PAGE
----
Travis Blanks, a nickel/SAM who blew out his knee last November, has struggled to get back to 100 percent and they’re hoping to redshirt him. They do like the other options at that spot, particularly sophomore Korrin Wiggins.

4. Who are the offensive play-makers you expect to see step up this season, and are there any on par with Sammy Watkins and Martavis Bryant?

Williams: Offensive playmaking is absolutely one of the biggest questions about this season, because they’ve had so much of it the last three seasons with receivers who are now in the NFL (Watkins, Bryant, DeAndre Hopkins, Jaron Brown).

Charone Peake came in with Watkins and Bryant in 2011 and was considered in that same elite class. I’ve heard some compare him to A.J. Green in terms of his size, speed and athleticism. He looked poised for a breakout a year ago, making some really important plays against Georgia, before blowing out his knee in practice shortly thereafter. After a long offseason of rehabilitation, he was supposedly 100 percent during the summer before tearing his meniscus in the same knee in late July and undergoing minor scope surgery. He sat the first couple weeks, and he returned last week to good reviews. The pressing objective now is getting him conditioned to play at the breakneck pace that defines this offense, and that could take some time. There’s also the issue of Peake establishing himself as a major playmaker when there are no other major playmakers around him, at least no obvious ones. Watkins created opportunities for others because defenses were so paranoid about getting embarrassed by him. It’s going to be a bit of a different dynamic now, and the pressure is on Peake to become a weapon that defenses truly fear.

I think you’ll see freshman Artavis Scott emerge as a playmaker in time, and he’ll probably be the most viable deep threat Saturday in Athens. Another one is redshirt sophomore Germone Hopper, who was in the doghouse all offseason but has made considerable progress in regaining his coaches’ trust. He’s a jitterbug type that Dabo Swinney says is the spitting image of former Alabama star Freddie Milons.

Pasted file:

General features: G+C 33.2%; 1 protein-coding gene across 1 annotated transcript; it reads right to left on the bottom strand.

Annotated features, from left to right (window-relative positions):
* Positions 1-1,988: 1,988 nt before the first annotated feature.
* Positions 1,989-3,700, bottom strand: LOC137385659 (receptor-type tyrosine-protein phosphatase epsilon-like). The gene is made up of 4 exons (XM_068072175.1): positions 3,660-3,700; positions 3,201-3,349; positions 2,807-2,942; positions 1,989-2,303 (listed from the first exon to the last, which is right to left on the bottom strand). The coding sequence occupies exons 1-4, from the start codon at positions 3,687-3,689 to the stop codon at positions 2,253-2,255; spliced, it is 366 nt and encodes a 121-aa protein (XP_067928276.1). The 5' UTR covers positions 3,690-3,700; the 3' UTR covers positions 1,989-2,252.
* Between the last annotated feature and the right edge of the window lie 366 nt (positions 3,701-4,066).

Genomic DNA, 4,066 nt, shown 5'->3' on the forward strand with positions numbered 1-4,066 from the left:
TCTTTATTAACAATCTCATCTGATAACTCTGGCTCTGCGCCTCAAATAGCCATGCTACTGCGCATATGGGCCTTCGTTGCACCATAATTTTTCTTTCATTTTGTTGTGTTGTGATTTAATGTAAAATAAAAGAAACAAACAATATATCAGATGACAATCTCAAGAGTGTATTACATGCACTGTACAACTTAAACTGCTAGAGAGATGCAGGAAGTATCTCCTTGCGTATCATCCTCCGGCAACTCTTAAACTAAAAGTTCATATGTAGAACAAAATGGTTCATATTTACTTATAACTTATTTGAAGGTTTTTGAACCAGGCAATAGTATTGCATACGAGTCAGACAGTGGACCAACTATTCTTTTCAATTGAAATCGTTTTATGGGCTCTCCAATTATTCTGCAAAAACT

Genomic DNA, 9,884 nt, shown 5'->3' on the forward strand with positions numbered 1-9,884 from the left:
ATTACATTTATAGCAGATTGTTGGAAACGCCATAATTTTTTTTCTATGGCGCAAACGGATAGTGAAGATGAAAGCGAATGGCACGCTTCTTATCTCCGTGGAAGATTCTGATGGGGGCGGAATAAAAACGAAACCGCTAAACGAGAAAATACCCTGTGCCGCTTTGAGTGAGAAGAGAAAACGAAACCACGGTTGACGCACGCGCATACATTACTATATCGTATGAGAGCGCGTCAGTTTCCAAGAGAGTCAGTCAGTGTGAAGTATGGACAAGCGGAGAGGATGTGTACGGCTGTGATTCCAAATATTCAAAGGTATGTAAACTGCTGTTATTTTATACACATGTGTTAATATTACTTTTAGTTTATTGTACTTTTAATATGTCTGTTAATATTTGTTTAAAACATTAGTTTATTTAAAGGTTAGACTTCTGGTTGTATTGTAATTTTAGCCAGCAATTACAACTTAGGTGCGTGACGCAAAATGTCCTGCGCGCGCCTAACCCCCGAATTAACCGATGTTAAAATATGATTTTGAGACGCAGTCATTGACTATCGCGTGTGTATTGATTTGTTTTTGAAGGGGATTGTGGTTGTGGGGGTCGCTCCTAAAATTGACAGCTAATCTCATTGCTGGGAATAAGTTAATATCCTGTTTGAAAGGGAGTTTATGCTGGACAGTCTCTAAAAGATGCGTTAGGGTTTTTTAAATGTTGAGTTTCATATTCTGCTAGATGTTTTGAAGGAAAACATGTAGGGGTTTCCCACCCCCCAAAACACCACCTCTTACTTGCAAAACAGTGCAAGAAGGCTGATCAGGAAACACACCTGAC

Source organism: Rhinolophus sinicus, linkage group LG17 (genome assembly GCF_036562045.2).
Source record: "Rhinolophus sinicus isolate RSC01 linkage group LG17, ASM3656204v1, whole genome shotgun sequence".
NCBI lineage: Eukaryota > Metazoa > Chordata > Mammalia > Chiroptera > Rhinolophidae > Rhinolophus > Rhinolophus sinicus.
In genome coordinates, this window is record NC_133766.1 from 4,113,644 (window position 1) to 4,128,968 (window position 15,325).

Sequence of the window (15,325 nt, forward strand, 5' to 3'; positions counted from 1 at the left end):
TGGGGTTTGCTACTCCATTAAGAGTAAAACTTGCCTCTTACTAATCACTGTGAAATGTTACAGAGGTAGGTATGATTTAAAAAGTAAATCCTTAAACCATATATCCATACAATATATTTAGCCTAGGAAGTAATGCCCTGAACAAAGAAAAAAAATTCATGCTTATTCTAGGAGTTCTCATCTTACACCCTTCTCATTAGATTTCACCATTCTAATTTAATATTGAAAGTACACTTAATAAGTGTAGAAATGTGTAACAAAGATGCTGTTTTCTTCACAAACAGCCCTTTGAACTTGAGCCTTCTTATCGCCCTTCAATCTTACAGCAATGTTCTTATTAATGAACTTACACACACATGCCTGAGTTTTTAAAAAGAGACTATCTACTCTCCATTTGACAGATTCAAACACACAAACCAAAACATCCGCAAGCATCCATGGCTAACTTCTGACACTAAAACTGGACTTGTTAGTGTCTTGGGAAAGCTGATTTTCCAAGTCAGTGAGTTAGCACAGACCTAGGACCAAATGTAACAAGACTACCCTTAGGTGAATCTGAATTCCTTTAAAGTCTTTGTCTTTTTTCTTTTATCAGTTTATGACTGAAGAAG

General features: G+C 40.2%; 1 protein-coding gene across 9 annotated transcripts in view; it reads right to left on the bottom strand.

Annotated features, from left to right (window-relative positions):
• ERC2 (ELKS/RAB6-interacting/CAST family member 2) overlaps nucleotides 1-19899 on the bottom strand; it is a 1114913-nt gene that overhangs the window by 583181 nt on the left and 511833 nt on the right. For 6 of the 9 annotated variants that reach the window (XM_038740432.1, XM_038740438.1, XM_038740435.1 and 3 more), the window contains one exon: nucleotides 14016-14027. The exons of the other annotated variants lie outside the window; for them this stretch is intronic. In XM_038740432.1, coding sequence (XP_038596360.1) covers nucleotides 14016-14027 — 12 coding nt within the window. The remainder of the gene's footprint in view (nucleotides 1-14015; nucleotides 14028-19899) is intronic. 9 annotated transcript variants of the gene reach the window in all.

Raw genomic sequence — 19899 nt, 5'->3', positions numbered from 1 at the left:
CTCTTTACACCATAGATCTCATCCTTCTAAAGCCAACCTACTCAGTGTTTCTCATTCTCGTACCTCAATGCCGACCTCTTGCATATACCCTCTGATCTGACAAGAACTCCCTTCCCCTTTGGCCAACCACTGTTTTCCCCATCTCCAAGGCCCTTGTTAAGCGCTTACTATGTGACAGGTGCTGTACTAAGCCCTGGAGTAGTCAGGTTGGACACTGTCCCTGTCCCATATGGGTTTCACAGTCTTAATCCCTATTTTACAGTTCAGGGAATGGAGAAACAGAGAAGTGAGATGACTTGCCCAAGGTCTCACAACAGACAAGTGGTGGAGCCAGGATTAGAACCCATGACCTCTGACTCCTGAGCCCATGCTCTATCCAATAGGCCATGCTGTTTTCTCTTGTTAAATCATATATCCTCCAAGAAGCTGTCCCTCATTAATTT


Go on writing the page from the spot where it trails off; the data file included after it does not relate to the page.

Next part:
5. How would you rate the Tigers special teams play?

Williams: Well, losing Chandler Catanzaro was huge, because he made so many big field goals the last three seasons. They like Ammon Lakip, who’s had a really good offseason. But you just never know how these guys, however accurate in practice, will respond to the glare of big-game pressure.

Their punter/kickoff man, Bradley Pinion, is a huge weapon. He has this rare ability to sort of spin balls inside the 10 and 5, almost like a sand wedge. And he can flip the field with booming kicks from deep in his own territory, too.

You’d probably be shocked upon hearing that the last kickoff or punt return for a touchdown came in 2011. It’s almost astounding, given the number playmaking weapons they’ve had. I think Alexander, the redshirt freshman cornerback, can be an electric return man if he learns how to field punts. Speaking of fielding punts, two fumbles on punt returns last year against South Carolina loomed large in the Tigers’ 31-17 defeat. And Watkins was bailed out of a fumbled punt against Georgia when Crawford dropped into coverage and intercepted Murray a few moments later.

Of course, I had to ask Larry for a prediction. …

His view: I have this game pegged a little closer than the oddsmakers see it. I view it as a toss-up, and I’ll give Georgia a slight edge based on the home field, and based on the fact that so many unproven players for Clemson will be touching the ball (not to mention kicking it). Something like Georgia, 24-23. Clemson fans will be delighted to know that I picked Georgia last year as well.